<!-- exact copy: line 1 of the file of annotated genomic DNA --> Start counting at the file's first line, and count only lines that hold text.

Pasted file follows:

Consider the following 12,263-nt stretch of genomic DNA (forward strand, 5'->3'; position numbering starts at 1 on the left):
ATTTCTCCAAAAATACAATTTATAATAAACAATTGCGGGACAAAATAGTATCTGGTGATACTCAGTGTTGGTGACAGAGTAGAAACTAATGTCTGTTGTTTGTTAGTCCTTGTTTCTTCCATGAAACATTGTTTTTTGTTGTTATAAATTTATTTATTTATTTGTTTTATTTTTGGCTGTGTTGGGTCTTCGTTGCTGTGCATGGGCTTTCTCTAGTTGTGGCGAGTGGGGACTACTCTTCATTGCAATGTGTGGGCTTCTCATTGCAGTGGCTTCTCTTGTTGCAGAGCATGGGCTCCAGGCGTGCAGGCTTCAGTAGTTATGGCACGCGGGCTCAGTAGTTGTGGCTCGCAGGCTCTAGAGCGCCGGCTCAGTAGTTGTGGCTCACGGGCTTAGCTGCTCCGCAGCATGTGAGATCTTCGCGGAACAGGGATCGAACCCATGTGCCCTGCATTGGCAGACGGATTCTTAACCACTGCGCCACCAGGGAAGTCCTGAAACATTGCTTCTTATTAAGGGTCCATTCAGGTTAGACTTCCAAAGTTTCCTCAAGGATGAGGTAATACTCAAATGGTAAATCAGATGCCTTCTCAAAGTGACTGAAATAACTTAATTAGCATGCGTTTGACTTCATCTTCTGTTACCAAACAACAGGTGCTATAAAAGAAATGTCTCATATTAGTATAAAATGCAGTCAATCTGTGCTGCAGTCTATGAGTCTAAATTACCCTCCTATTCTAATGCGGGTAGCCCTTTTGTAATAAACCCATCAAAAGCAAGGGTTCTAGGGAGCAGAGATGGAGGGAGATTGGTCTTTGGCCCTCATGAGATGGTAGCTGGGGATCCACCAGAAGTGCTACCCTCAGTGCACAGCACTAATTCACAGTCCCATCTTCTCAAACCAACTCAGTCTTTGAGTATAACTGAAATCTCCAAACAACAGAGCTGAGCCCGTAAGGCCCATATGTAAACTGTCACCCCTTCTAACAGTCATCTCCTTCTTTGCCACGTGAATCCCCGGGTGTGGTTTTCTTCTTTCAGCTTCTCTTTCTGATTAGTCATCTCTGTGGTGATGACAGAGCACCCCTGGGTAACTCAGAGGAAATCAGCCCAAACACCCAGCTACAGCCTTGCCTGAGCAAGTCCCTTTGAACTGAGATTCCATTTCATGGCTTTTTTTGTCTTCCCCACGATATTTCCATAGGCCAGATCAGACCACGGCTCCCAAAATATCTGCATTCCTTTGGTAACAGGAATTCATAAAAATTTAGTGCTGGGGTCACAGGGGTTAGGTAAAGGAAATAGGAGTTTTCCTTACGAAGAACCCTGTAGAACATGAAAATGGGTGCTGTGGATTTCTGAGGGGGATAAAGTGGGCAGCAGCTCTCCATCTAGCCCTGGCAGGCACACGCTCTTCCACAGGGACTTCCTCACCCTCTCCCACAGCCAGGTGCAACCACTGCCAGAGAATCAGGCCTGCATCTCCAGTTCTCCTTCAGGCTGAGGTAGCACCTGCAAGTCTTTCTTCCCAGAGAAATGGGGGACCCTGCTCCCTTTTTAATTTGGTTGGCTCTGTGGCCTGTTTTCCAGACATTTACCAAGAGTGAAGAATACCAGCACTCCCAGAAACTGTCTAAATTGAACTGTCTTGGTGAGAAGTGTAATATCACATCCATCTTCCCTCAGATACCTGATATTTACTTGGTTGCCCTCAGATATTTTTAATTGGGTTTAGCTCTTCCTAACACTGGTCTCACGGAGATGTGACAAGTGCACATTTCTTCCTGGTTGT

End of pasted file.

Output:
Consider the following 12,263-nt stretch of genomic DNA (forward strand, 5'->3'; position numbering starts at 1 on the left):